Paralympic gold medallists Ellie Cole (S9) and Tiffany Thomas Kane (SB7), along with emerging Para-swimmer Jake Michel (SB14), have continued Australia’s positive performance in the pool on the second night of the 2019 World Para-swimming World Series.
More than 15 years after she began swimming in Melbourne, Cole claimed her first international gold medal in her home town, taking the top honour in the women’s 100m backstroke multi-class.
Recording a time of 1:11.08, she edged out fellow Australian Katja Dedekind (S13) (1:09.87), who took home the silver medal in front of France’s Anaelle Roulet (S10) (1:10.56).
Winning gold in her home state was a memorable moment for Cole, who dedicated her victory to a very special guest in the stands.
“I had my niece here tonight and I promised her I’d win gold,” Cole said. “Obviously it’s out of my hands, so she’s going to be really excited when I take it upstairs and put it around her neck – hopefully I’ve inspired a future Olympian here tonight, being my niece, no pressure!”
“Having the World Series here for the first time is really special, and I think it’s opened the eyes of many Victorians to what Para-swimming is about, which is why I love to swim.
“To be here in front of people that I grew up around is really special and to still be swimming 17 years after I started at the same pool is amazing.”
In the men’s 100m breaststroke multi-class, 21-year-old Michel was the man to beat, recording a time of 1:07.36 to take gold, while Thomas Kane added the women’s 100m breaststroke multi-class title to her women’s 50m breaststroke multi-class gold from last night.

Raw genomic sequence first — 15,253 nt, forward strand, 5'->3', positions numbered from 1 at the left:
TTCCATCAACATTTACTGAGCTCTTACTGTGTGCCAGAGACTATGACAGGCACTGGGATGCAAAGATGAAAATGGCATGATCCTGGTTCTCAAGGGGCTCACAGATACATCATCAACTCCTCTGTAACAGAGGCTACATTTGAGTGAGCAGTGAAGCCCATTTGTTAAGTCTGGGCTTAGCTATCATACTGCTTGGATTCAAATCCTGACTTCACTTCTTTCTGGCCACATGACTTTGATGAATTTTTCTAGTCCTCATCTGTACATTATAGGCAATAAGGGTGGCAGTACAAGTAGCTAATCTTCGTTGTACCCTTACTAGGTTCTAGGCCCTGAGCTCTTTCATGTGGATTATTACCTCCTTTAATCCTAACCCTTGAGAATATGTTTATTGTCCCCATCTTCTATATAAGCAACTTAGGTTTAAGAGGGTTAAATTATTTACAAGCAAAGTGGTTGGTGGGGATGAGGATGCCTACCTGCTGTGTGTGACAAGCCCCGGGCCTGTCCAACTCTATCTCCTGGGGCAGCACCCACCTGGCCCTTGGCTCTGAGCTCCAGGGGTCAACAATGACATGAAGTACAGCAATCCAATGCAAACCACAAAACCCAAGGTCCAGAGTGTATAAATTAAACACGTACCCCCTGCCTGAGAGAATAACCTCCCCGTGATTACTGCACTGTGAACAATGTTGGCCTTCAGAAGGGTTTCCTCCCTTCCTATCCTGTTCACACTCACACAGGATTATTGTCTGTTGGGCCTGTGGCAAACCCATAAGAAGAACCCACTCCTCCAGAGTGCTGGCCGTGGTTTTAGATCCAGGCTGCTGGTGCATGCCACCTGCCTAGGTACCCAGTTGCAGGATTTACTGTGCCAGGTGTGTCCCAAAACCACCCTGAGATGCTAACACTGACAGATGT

“I’m really happy with that race,” Thomas Kane said. “Coming into this meet, I didn’t know how well I was going to go, but to get the time I did and the gold medal in my main event, I’m really happy.
“I’ve got my mum and my coach here, so having them behind me made me swim faster.”
The Aussies continued to gather momentum on the second night of competition, with Paralympic gold medallists Timothy Disken (S9) and Rachael Watson (S4) winning a silver and bronze medal, respectively, in the men’s and women’s 50m freestyle multi-class.
An elated Disken, who also hails from Melbourne, said he was excited to be competing at an international level in Australia.
“It’s really fantastic to be back on the global stage, back in Australia after the Commonwealth Games last year,” he said.
“We’ve got our 2019 Australian Swimming Championships coming up in a few months’ time, and I’m hoping for a spot on the World Champs team to compete against the rest of the world again.
“I want to be the best athlete I can be and be really ready to take on the rest of the world in Tokyo in 2020 [at the Paralympic Games].”
All five of tonight’s events were swum as multi-class races. This means that athletes from all classes competed in the same race, with the Para-swimmer who recorded the time closest to their class’ world record crowned the winner of that race.
The final day’s action kicks off tomorrow at 09:00 AEDT with the men’s and women’s 50m butterfly multi-class.
By Swimming Australia